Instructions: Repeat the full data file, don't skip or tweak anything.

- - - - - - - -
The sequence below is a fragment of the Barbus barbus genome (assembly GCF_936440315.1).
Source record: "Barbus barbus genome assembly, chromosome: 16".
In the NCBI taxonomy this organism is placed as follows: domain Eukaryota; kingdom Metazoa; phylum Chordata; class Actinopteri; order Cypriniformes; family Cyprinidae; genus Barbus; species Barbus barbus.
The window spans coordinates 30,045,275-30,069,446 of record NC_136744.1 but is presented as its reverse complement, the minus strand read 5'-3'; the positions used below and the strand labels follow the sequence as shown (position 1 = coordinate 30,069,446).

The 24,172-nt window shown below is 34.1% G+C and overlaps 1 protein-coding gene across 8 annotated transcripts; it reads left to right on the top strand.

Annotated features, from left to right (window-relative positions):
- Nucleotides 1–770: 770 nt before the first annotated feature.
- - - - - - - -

The sequence below is a fragment of the Barbus barbus genome (assembly GCF_936440315.1).
Source record: "Barbus barbus genome assembly, chromosome: 16".
In the NCBI taxonomy this organism is placed as follows: domain Eukaryota; kingdom Metazoa; phylum Chordata; class Actinopteri; order Cypriniformes; family Cyprinidae; genus Barbus; species Barbus barbus.
The window spans coordinates 30,045,275-30,069,446 of record NC_136744.1 but is presented as its reverse complement, the minus strand read 5'-3'; the positions used below and the strand labels follow the sequence as shown (position 1 = coordinate 30,069,446).

The 24,172-nt window shown below is 34.1% G+C and overlaps 1 protein-coding gene across 8 annotated transcripts; it reads left to right on the top strand.

Annotated features, from left to right (window-relative positions):
- Nucleotides 1–770: 770 nt before the first annotated feature.